'Good Riddance': China Chides Departing German Envoy Over U.N. Remarks

China's envoy to the U.N. defended Beijing's human rights record on Tuesday and bid his German counterpart "good riddance" after the retiring diplomat called for the release of two Canadians being held by the Chinese government.

Geng Shuang, China's deputy representative, accused Germany's Christoph Heusgen of launching "malicious attacks" during the year's final meeting of the U.N.'s 15-member Security Council.

"I wish to say out of the bottom of my heart: Good riddance, Ambassador Heusgen," Geng said. His comments followed Heusgen, 65, calling on Beijing to release Canadians Michael Kovrig and Michael Spavor, a diplomat and a businessman, respectively, who were arrested in December 2018 and accused of espionage.

Their continued detention is widely regarded as retaliation for the arrest of Huawei executive Meng Wanzhou, who, at the request of the U.S., was detained on fraud charges by Canadian authorities days earlier.

"While the Chinese executive spends her time in a seven-bedroom mansion in Vancouver, Michael Kovrig has been confined to an isolated small cell in Beijing," said Heusgen, who is set to retire after 40 years as a diplomat when Germany completes a two-year term on the Security Council at the end of this month.

"This Council will lose its legitimacy if it ceases to be concerned about the fate of individuals, about their protection and security, their human rights and their freedoms, their well-being and their aspirations," the ambassador argued.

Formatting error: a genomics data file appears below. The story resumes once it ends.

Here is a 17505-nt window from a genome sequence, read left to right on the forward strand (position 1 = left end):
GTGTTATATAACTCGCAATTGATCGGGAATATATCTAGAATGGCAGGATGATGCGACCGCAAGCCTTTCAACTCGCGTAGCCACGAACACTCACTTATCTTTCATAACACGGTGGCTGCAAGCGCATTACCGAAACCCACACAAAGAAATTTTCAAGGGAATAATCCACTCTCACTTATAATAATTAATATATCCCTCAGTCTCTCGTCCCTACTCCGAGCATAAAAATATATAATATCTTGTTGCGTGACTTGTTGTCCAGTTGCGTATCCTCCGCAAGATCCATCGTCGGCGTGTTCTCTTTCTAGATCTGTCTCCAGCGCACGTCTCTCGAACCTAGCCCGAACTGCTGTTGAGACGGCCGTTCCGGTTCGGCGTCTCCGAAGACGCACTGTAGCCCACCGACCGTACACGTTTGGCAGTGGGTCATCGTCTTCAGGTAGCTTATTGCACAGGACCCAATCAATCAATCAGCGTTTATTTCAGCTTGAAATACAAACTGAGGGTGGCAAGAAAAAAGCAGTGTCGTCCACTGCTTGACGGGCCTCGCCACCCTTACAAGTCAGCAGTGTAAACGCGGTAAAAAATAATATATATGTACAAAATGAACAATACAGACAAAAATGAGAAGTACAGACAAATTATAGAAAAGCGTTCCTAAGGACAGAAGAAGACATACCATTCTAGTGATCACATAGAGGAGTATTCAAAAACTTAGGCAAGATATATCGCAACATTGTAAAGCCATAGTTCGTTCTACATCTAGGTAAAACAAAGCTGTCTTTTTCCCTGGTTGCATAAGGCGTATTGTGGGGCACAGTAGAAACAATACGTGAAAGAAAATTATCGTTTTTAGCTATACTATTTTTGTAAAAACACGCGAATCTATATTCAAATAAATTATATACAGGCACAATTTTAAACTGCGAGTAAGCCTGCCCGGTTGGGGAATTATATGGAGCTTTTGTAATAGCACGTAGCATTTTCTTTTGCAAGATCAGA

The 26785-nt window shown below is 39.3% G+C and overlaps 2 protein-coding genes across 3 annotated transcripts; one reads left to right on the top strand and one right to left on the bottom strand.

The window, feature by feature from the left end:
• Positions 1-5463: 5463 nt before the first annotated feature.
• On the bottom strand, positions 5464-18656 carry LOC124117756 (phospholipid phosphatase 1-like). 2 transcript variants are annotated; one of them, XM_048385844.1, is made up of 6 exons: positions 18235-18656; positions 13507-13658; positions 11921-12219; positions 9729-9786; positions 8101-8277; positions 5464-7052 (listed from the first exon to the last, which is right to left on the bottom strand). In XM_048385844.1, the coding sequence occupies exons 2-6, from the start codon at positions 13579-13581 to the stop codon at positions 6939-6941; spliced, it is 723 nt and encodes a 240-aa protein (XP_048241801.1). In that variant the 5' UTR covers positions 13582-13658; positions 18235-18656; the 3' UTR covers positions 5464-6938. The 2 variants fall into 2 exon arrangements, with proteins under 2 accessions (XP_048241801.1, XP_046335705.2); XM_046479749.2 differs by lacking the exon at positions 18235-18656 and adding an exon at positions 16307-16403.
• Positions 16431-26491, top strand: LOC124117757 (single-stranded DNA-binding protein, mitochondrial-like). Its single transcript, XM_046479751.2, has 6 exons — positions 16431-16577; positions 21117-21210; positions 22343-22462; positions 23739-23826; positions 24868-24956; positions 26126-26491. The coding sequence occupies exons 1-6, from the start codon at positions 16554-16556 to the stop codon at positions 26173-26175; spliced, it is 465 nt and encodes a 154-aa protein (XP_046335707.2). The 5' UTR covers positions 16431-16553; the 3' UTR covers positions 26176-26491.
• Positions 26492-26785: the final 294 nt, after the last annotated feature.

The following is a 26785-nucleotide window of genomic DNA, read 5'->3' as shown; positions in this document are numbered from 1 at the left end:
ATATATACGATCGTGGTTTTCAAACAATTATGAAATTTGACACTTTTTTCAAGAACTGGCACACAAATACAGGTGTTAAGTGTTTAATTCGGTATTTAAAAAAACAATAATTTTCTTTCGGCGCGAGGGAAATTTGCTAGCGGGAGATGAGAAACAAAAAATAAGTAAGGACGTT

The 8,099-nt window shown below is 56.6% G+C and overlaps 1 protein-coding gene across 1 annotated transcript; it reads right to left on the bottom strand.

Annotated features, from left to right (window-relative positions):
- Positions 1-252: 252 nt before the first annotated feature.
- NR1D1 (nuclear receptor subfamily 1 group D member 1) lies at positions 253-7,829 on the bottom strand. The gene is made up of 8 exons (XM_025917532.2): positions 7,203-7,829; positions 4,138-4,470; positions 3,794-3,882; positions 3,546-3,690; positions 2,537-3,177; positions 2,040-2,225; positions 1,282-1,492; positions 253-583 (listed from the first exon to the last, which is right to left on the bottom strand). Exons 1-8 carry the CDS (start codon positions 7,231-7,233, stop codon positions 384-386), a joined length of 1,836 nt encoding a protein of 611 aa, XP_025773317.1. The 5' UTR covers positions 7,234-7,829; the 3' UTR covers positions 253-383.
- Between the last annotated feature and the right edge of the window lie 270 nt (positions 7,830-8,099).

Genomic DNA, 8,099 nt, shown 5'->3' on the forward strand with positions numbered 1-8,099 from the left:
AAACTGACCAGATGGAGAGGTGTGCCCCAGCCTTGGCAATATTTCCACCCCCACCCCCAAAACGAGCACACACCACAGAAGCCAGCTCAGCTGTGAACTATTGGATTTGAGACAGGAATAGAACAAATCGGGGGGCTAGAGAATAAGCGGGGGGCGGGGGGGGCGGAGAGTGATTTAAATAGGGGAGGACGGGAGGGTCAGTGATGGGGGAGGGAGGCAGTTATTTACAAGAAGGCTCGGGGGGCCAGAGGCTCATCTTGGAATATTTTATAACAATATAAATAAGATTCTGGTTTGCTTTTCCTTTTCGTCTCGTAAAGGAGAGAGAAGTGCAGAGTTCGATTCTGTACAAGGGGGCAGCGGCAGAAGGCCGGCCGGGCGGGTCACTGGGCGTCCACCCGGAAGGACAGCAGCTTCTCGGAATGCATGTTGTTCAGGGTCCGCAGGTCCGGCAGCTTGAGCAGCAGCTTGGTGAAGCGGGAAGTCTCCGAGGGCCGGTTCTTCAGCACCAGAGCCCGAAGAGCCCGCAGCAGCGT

He added: "Therefore, let me end my tenure in the Security Council by appealing to my Chinese colleagues to ask Beijing for the release of Michael Kovrig and Michael Spavor."

"Christmas is the right moment for such a gesture," he said.

Geng, China's deputy envoy, accused Heusgen of straying from the Security Council's agreed agenda to discuss Iran and nonproliferation.

"In his last remarks, he launched malicious attacks against other Council members," Geng said. "He abused the platform of the Security Council in an attempt to poison the working atmosphere of the Council."

He added: "Now, I wish to say out of the bottom of my heart: Good riddance, Ambassador Heusgen.

"I hope that the Council, in your absence in 2021, will be in a better position to fulfill the responsibilities and mandate for maintaining international peace and security."

In October, before the U.N. General Assembly Third Committee for human rights, Heusgen led a joint statement by 39 countries expressing "grave concerns" about alleged human rights abuses in China's northwestern region of Xinjiang, where more than a million Uighur Muslims are thought to be detained in "political re-education" camps.

The statement on behalf of signatories, including the U.S. and U.K., called on China to "respect human rights... especially in Xinjiang and Tibet."

He asked Beijing to allow independent U.N. observers into the region, before calling on China to "uphold autonomy, rights and freedoms in Hong Kong, and to respect the independence of the Hong Kong judiciary."

Heusgen's address then was rebuffed by China and a series of joint statements by nearly 70 nations, including Russia, Cuba and North Korea, who supported Beijing's independent right to implement internal policies.

China, along with Russia, was elected to the U.N. Human Rights Council a week later.

German Ambassador to U.N. Christoph Heusgen
File photo: Christoph Heusgen, Permanent Representative of Germany to the United Nations. EuropaNewswire/Gado/Getty Images